Scanning near-field optical microscopy with new probes and feedback modes

Scanning Near-field Optical Microscopy (SNOM) technique enables to overcome Abbe diffraction limit of far-field optics as well as to obtain simultaneously optical and topographical images. While the optical resolution of the method is limited by the aperture size and is typically 50 - 100 nm, an excellent spatial resolution in a topography channel can be realized. Naturally, we need a convenient and precise method to control the distance between the tip and sample for the successful operation of any SNOM device. Nowadays, the most popular method of the SNOM tip-sample distance control is the shear force - based feedback employing a glass fiber attached to the quartz tuning fork (TF). However, the shear-force distance control method is far from the ideal one. The crosstalk between optical and topographical image can warp the results. The forces between the tip and sample are high and in many cases might be destructive. We report the realization of a new approach to the problem: bent sharpened glass optical fibers with carefully controlled sizes of the bent part and the radius of the curvature of the bending were prepared and experimentally exploited as SNOM probes. Detailed analysis of fiber vibration modes shows that realization of truly tapping mode of the probe dithering requires extreme caution. In case of using the second resonance, mode probes vibrate mostly in the shear-force mode unless the bending radius is rather small (0.3 mm) and the probe's tip is short. The probes having these characteristics were prepared and attached to the TF in the double resonance conditions, which enables to achieve a significant quality factor of the sensor. Another common problem of most aperture SNOMs is the fragility of the tip. We proposed and realized the use of different plastic fibers to solve this problem. These fibers look very promising for the use as SNOM probes and are characterized by much less fragility (compare glass and plastic) and greater ease of the tip preparation. For such preparation, hazardous treating with hydrofluoric acid, which remains the most popular approach to prepare SNOM probes from the glass fibers, can be entirely avoided. Fluorescence Resonance Energy Transfer (FRET) is one of the most promising ways to improve the spatial resolution of the SNOM, and the central part of the Thesis is devoted to the elaboration of FRET SNOM. The idea is to use a donor (acceptor) nanoparticle/molecule as local fluorescence center attached to the tip and measure the fluorescence induced by it in the sample (or vice versa) due to the FRET. Ten years ago, this idea was realized at the single molecule level with CdSe nanocrystals and appropriate dye molecules. Despite the high spatial resolution (better than 20 nm) attained in this experiment, it remains an isolated one, and this is for a valid reason: albeit rather large, the photostability of dye molecules and semiconductor nanocrystals still enables to use a single fluorescence center exploiting for imaging only a few minutes at best. Fluorescent centers with high photostability should be used to overcome this problem. Earlier, claimed to be very photostable and bright NV color centers in nanodiamond crystals were proposed. In the Thesis, we show that such a system is not suitable to realize a single fluorescent center FRET SNOM method. We propose to use specific rare-earth ions in crystals to achieve the goal, in particular, LuBO3(Tb) micro- and nanocrystals.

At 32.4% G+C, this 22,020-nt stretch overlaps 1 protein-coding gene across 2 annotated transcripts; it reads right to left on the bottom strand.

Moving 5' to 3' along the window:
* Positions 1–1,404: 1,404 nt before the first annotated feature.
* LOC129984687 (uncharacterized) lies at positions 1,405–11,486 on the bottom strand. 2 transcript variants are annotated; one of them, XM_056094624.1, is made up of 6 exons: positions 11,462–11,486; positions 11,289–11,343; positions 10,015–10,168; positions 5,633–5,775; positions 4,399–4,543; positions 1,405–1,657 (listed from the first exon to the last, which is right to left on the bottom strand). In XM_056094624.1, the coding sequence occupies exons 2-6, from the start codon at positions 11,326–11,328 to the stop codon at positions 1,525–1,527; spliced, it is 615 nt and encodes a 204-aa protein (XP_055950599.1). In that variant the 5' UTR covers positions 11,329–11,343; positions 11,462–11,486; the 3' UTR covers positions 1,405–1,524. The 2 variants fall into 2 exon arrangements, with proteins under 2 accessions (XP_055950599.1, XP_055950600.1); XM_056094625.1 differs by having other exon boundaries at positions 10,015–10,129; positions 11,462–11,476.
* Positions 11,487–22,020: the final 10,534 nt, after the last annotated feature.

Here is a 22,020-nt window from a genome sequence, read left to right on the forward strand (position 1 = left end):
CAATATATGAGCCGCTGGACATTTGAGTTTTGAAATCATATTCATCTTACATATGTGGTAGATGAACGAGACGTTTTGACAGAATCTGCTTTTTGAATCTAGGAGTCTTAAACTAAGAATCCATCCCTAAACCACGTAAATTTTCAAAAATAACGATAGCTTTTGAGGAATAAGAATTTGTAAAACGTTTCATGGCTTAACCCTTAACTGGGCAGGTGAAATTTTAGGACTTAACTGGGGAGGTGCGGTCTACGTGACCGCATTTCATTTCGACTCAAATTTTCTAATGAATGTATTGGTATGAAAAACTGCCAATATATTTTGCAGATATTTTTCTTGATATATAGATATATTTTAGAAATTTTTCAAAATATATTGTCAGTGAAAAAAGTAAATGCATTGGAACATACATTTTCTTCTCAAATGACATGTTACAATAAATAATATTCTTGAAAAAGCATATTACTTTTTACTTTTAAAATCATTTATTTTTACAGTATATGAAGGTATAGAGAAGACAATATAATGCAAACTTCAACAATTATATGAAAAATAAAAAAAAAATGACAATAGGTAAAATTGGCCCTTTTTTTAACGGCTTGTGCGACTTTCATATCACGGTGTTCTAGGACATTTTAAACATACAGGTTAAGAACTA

Dietler, Giovanni
Sekatski, Serguei
Lausanne, EPFL

 Record created 2019-06-05, last modified 2019-06-17

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